The door does not open. The voice of Satan boomed again “Everybody knows the dagger is totally cheap and unfair. It’s cross or nothin’. Sorry chump.” Arthur, knowing he would have to go back down to the bottom of the tower to recollect the cross, lost his mind. “Whelp… I’m going home.”

And off he went.

And Then it Stopped

The Immortal (is Not Fun)

I was very saddened by the loss of Nintendo Power. No, I did not have a subscription for much of its existence but I appreciate its legacy. Nintendo Power offered a small glimpse into the future of games and the not-so-Mario games of the current Nintendo generation. Although my memories are weak with age, I will never forget the one game that necessitated the existence of the Nintendo Power magazine:

Oh god, why?!

Electronic Arts presents: You are going to want to kill yourself.

The Immortal is an isometric adventure game where you take the role of a wizard-looking man who is on a journey to escape a dungeon and potentially rescue another man from maybe another another man. The Immortal also happens to be a port of an Apple IIGS game. Let me first mention that I had no idea a computer called the Apple IIGS even existed until now and that the most bearable part of The Immortal, the graphic violence, is severely toned down in the NES port. Also, it’s probably worth noting that I wish this game was never made.

I was not prepared.

Prepare to continue dying.

To say the least, The Immortal is a very hard game. More accurately, The Immortal is so difficult that it borders on being a psychological test. It is designed to be extremely unforgiving and extremely trial and error based. This game loves you kill you. It loves to kill you constantly. I loves killing you even though you are careful. This is mostly because everything will kill you. In fact, in 75% of the cases, there is no way to tell what will kill you until you are killed by it. If you are prepared to be killed, you are prepared to play The Immortal.

Getting killed every 20 seconds isn’t necessarily the worst part of this game. The worst part of The Immortal stems from what I would like to call its “bad adventure game” aspect. A good adventure game rewards you for thinking abstractly enough to figure out the puzzles. A bad adventure game gives you little to no clues to complete necessary puzzles and punishes the player for attempting creative solutions. In the first level alone, there are three items that will instantly kill you if used. This wouldn’t be so bad if you weren’t limited to 3 lives. Yes, after 3 deaths you must start over from the beginning of the level. The Immortal’s main issue is not that it is a bad adventure game, it’s that it’s just too frustrating to play to have an enjoyable, rewarding experience.

In order to get any enjoyment out of this game, you must be using a guide. When I was a child, I watched my brother play through this game using his trusty Nintendo Power. Nintendo Power was known for containing vary detailed guides and their The Immortal guide was top-notch. The puzzles and proper orders to complete this game are far too challenging to attempt without a guide, especially with the 3 life limit. Nintendo Power was a real life saver. Using a guide, you can turn The Immortal from an aggravating, brain-melting death-fest to just an aggravating death-fest. Although it’s no longer brain-melting, it doesn’t make it any more fun.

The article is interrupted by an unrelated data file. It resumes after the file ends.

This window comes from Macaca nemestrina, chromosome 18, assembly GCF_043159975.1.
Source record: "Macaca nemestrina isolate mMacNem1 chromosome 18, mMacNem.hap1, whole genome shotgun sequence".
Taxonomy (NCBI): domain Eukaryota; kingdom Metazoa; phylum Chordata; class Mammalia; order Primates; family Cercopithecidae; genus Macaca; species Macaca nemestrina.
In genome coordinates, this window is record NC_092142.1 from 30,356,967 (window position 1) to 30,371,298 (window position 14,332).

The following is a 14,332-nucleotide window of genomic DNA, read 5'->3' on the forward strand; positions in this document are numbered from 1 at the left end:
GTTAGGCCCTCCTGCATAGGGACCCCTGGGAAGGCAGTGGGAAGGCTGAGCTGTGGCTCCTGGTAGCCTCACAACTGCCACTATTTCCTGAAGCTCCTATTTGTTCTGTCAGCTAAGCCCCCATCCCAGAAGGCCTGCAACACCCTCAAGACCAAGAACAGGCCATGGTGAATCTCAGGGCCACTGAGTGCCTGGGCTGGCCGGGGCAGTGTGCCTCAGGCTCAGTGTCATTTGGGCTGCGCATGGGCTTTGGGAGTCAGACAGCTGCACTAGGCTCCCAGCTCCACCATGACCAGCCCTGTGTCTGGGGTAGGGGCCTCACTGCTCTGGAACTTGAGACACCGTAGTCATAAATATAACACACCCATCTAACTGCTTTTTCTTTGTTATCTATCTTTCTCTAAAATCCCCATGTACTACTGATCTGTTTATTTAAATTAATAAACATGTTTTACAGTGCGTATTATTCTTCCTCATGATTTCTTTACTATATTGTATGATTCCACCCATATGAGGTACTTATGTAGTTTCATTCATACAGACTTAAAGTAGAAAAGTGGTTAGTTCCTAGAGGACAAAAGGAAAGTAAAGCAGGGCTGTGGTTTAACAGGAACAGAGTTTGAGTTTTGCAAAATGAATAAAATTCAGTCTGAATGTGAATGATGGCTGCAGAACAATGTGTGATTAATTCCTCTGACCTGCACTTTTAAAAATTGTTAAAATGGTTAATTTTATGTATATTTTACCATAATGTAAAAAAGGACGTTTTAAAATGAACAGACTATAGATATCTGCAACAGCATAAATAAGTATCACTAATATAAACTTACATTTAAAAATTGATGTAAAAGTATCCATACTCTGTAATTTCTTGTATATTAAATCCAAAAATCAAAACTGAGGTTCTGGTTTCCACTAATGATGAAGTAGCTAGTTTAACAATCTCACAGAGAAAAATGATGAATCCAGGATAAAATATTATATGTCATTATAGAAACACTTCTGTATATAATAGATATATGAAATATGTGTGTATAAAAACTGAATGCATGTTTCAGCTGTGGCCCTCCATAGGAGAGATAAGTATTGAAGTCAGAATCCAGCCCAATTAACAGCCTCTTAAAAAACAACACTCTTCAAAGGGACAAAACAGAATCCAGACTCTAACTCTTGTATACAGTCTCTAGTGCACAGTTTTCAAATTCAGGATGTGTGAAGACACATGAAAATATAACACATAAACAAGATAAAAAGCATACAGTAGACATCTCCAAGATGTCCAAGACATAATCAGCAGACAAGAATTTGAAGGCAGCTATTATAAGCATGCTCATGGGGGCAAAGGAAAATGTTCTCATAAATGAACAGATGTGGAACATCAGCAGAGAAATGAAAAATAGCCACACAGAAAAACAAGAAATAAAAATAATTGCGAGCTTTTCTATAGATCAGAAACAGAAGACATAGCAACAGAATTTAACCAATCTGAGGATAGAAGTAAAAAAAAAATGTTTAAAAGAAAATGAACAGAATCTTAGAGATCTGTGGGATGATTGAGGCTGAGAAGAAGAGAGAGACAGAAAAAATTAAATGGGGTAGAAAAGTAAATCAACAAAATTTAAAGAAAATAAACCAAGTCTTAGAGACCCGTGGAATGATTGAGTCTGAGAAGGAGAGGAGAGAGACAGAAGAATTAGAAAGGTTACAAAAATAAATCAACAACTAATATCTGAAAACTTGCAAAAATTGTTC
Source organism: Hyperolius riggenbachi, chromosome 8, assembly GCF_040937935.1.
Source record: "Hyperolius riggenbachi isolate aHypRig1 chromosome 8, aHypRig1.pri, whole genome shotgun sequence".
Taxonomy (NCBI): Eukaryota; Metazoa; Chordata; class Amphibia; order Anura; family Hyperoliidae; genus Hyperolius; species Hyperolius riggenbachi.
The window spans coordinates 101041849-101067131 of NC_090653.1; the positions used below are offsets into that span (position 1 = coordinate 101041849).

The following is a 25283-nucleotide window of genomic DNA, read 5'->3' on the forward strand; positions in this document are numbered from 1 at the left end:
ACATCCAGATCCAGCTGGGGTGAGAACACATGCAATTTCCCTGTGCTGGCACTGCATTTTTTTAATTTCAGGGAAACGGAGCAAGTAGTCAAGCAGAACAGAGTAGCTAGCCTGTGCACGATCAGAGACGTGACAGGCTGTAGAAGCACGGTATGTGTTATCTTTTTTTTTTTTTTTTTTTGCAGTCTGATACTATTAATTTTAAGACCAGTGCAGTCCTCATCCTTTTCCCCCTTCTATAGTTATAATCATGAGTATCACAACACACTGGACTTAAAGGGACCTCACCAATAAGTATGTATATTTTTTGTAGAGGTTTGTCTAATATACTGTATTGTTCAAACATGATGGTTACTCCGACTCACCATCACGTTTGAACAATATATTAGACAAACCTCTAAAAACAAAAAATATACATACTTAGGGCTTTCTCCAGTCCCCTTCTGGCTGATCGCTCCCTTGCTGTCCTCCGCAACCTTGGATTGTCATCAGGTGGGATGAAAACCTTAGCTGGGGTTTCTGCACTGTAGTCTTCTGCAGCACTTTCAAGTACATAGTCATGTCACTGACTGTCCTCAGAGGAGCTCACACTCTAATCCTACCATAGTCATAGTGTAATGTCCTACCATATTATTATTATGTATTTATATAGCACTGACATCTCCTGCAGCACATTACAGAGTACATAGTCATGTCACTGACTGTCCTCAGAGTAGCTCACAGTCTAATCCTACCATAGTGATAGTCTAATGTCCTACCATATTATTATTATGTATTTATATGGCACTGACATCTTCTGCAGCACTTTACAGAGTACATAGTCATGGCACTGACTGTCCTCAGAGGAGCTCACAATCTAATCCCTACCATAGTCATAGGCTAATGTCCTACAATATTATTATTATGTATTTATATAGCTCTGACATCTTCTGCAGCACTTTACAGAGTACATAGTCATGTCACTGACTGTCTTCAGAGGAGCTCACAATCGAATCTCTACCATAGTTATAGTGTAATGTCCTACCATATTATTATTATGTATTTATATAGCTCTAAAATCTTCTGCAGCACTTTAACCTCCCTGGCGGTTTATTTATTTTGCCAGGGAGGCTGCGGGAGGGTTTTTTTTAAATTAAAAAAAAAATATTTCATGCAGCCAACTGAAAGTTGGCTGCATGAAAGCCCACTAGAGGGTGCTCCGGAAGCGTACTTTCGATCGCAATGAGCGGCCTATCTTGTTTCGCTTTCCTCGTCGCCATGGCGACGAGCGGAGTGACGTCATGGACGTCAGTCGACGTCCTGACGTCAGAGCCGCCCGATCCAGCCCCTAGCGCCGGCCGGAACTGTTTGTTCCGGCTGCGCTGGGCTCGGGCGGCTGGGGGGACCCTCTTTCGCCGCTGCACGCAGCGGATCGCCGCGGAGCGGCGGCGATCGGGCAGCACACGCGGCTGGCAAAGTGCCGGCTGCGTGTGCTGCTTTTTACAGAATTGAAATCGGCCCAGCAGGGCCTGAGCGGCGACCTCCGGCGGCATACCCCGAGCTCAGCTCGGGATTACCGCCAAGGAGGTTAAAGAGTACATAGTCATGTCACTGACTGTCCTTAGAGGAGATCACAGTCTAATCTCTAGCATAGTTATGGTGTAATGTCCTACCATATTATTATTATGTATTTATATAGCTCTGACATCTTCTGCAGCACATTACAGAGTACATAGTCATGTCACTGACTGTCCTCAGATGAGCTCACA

Please do not play The Immortal. It is not worth it. Or maybe it is… what do I know?!

Every Unique Death in Level 1

Immortal, The (U)- death

You will see many of these. Some of them more than once. The rest more than 10 times.

  1. Worm trap
  2. Ground flame trap
  3. Goblin smack
  4. Wall fireball
  5. Bat attack
  6. Using worm bait
  7. Arrow from wall trap
  8. Hidden pitfall
  9. Using mushroom spores
  10. Invisible Shade enemy
  11. Falling down ladder hole
  12. Reading Amulet incantation

Useless Bugs and Glitches (are Fun)

As a computer scientist, I understand that as the complexity of a computer program goes up, so does the chance of bugs. Especially when it comes to video games, it is exceedingly difficult, if not impossible,  to consider every single scenario of user input during every single possible state of a program. Many video games are plagued with bugs and glitches whose effects can range from “helpful” to “progress destroying”. These are all nice and exciting but what about the bugs that can be described as “not useful nor hurtful”? Before I go on, I define a bug or glitch as “an unintended effect of a programming error or oversight”. This might actually be the exact definition of a bug or glitch… whatever!

This post is dedicated to all those video game glitches out there that don’t particularly do anything yet I am still compelled to perform them. In honor of these programming errors, here are some notable examples:

Legend of Zelda: Links Awakening (GBC) – Forest Mystery Tile

Those moblins will have nightmares for years.

Link has no qualms with tearing the world apart piece by piece.

Whats happening:

Link picks up a piece of the forest scenery and it instantly becomes a rock. The rock behaves like normal rocks and can be thrown at enemies.

How to perform:

While in the forest, any top-right corner tile acts this way. There are several occurrences of it in the forest. Just walk up to it and pick it up using the bracelet.

My best guess as to why it happens: